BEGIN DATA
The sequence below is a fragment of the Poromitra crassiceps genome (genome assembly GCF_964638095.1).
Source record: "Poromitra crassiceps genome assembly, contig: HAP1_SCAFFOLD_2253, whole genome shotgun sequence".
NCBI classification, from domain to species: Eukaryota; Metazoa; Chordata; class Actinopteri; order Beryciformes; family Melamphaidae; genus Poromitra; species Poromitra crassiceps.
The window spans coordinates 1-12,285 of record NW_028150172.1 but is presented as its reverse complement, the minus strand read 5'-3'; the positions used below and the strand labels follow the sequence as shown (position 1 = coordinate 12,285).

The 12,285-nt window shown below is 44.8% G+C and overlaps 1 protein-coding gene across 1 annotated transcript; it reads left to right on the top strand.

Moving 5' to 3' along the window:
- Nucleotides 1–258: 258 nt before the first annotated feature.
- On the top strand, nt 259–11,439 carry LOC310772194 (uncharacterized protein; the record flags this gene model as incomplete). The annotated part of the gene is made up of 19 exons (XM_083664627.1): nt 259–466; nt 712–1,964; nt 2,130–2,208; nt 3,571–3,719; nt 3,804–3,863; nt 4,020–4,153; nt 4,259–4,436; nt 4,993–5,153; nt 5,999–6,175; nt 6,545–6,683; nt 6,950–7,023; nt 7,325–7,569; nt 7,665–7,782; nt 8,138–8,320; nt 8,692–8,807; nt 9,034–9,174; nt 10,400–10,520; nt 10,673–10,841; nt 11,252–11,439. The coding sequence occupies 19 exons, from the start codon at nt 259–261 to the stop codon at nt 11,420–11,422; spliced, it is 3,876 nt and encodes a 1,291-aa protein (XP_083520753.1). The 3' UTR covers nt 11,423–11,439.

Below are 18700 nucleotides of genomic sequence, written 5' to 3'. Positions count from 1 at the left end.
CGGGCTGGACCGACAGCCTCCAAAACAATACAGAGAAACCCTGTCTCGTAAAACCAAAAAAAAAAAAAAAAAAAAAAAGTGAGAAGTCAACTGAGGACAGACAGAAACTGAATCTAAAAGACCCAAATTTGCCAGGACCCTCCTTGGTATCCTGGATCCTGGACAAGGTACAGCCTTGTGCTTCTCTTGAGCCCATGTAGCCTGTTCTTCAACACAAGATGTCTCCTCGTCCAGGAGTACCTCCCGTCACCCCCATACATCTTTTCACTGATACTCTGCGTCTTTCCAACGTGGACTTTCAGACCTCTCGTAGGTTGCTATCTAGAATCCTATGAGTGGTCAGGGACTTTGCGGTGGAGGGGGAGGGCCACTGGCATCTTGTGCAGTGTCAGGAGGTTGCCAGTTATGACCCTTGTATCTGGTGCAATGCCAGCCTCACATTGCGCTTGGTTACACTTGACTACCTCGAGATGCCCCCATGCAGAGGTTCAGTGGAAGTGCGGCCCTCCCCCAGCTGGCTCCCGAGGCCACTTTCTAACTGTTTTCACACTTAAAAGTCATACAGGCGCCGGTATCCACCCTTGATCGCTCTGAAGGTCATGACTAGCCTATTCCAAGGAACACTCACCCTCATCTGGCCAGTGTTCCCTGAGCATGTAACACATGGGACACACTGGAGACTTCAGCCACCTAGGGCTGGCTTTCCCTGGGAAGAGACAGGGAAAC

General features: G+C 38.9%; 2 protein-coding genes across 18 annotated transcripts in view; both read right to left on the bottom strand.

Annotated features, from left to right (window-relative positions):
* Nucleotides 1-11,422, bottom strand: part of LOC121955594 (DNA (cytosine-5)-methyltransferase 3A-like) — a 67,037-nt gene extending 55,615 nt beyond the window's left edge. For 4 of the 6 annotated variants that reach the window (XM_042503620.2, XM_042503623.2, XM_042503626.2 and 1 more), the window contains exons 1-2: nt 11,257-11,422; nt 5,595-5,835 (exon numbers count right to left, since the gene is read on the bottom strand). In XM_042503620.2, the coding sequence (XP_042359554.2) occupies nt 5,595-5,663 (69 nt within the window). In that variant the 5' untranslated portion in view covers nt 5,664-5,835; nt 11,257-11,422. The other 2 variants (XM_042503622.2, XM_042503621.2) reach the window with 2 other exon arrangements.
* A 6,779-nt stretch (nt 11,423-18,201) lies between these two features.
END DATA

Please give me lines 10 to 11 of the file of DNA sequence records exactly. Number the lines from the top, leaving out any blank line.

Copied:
CGGGCTGGACCGACAGCCTCCAAAACAATACAGAGAAACCCTGTCTCGTAAAACCAAAAAAAAAAAAAAAAAAAAAAAGTGAGAAGTCAACTGAGGACAGACAGAAACTGAATCTAAAAGACCCAAATTTGCCAGGACCCTCCTTGGTATCCTGGATCCTGGACAAGGTACAGCCTTGTGCTTCTCTTGAGCCCATGTAGCCTGTTCTTCAACACAAGATGTCTCCTCGTCCAGGAGTACCTCCCGTCACCCCCATACATCTTTTCACTGATACTCTGCGTCTTTCCAACGTGGACTTTCAGACCTCTCGTAGGTTGCTATCTAGAATCCTATGAGTGGTCAGGGACTTTGCGGTGGAGGGGGAGGGCCACTGGCATCTTGTGCAGTGTCAGGAGGTTGCCAGTTATGACCCTTGTATCTGGTGCAATGCCAGCCTCACATTGCGCTTGGTTACACTTGACTACCTCGAGATGCCCCCATGCAGAGGTTCAGTGGAAGTGCGGCCCTCCCCCAGCTGGCTCCCGAGGCCACTTTCTAACTGTTTTCACACTTAAAAGTCATACAGGCGCCGGTATCCACCCTTGATCGCTCTGAAGGTCATGACTAGCCTATTCCAAGGAACACTCACCCTCATCTGGCCAGTGTTCCCTGAGCATGTAACACATGGGACACACTGGAGACTTCAGCCACCTAGGGCTGGCTTTCCCTGGGAAGAGACAGGGAAAC

General features: G+C 38.9%; 2 protein-coding genes across 18 annotated transcripts in view; both read right to left on the bottom strand.